The BMW E90 335i is a sports sedan over a track car, but a solid base upon which you can build your track car project. What is needed to make the 335i a track car? Although any 335i is a very capable car in stock form, factory equipment may be insufficient for something more than a short lap or two. Upgrades will be needed if you want to beat smaller and lighter cars at the track.
In this article, we will tell you all you need to know about a BMW 335i track car. We will dwell deep into the mechanics of the E90/E92 and some other similar BMW models and tell you all about the modifications you should do, and how you should approach making your new BMW track machine.
Is the 335i a good track car?
The 335i is primarily a luxury sedan/coupe designed to excel on the road as a comfortable but sporty daily driver. It is heavy compared to traditional track cars and it doesn’t come with a limited-slip differential from the factory.
That said, the sporty factory tuning and suspension, strong engines, and excellent steering feedback make it a great starting point. As far as having an LSD is concerned, it is not true that you “need” an LSD to have a good track car as some of the most popular track cars out there don’t come with an LSD from the factory (Porsche Cayman, Lotus Elise).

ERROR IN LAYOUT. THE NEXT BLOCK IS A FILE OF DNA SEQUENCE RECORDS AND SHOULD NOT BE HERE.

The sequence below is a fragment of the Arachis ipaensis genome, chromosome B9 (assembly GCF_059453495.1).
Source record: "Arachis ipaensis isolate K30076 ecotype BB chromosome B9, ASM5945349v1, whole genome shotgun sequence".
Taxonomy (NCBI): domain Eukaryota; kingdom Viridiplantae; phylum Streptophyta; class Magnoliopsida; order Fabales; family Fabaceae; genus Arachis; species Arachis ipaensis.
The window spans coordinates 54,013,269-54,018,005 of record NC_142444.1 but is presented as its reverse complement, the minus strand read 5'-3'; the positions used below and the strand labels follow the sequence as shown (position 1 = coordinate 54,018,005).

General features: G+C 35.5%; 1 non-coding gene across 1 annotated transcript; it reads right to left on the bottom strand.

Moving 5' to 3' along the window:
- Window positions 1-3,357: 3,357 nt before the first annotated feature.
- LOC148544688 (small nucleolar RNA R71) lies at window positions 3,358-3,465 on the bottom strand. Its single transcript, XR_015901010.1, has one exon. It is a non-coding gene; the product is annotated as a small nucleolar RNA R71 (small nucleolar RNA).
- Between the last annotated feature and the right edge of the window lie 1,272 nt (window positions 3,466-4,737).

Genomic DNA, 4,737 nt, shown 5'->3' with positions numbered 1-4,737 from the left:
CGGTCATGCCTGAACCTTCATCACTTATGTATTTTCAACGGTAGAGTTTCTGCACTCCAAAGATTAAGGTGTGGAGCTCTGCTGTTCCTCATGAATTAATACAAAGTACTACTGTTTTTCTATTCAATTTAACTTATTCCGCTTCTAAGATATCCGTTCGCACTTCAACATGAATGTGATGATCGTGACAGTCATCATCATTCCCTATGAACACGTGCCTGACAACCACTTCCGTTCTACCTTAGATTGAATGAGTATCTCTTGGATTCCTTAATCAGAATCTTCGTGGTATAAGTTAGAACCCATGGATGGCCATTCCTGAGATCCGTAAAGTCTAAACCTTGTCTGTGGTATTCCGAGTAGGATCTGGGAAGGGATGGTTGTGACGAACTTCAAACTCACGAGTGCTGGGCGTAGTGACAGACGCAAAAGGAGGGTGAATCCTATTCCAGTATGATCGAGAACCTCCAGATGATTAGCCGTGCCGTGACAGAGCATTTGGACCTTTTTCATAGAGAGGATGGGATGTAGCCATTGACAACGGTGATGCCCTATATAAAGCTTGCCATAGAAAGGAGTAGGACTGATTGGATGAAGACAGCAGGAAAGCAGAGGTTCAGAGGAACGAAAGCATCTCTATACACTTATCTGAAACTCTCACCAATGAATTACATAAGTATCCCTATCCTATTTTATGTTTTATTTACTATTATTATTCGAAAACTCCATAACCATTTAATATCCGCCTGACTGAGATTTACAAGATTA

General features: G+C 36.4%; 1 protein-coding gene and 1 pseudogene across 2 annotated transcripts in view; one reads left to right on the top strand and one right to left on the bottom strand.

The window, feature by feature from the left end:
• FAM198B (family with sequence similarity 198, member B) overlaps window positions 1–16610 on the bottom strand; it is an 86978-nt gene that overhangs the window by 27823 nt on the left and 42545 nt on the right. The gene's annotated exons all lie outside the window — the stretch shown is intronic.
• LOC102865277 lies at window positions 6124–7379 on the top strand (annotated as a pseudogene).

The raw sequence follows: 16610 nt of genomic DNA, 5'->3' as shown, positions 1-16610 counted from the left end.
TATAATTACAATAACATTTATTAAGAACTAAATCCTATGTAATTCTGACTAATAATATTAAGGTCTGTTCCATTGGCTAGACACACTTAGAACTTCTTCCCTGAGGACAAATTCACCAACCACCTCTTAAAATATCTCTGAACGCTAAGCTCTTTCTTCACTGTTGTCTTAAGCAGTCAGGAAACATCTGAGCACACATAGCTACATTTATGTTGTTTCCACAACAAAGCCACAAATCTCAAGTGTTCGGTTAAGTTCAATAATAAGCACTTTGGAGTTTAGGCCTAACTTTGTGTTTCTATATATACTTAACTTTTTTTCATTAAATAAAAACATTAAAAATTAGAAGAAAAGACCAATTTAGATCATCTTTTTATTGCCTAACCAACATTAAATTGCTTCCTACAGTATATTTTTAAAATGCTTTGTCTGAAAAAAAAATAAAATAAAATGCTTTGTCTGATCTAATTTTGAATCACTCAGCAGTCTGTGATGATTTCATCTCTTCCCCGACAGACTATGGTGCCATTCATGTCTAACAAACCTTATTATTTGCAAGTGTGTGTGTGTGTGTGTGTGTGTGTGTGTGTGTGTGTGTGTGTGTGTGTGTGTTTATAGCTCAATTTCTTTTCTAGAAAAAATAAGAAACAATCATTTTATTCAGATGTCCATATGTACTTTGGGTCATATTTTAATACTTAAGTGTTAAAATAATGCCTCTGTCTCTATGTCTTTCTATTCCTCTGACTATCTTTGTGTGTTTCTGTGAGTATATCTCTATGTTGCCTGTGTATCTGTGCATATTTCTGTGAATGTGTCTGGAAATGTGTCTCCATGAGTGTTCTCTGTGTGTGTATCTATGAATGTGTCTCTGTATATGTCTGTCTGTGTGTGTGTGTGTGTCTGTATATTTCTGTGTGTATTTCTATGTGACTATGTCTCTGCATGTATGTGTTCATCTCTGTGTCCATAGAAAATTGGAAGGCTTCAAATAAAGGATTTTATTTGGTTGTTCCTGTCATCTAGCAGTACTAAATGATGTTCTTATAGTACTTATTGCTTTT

A 335i may not be as nimble as an E36, but its turbocharged inline 6 engine more than makes up for it on the straights. Yes, the 335i is a good track car when built with a balanced array of upgrades. No, a single turbo N54 335i with factory brakes and factory suspension does not count as balanced.
Engine options: N54 or N55?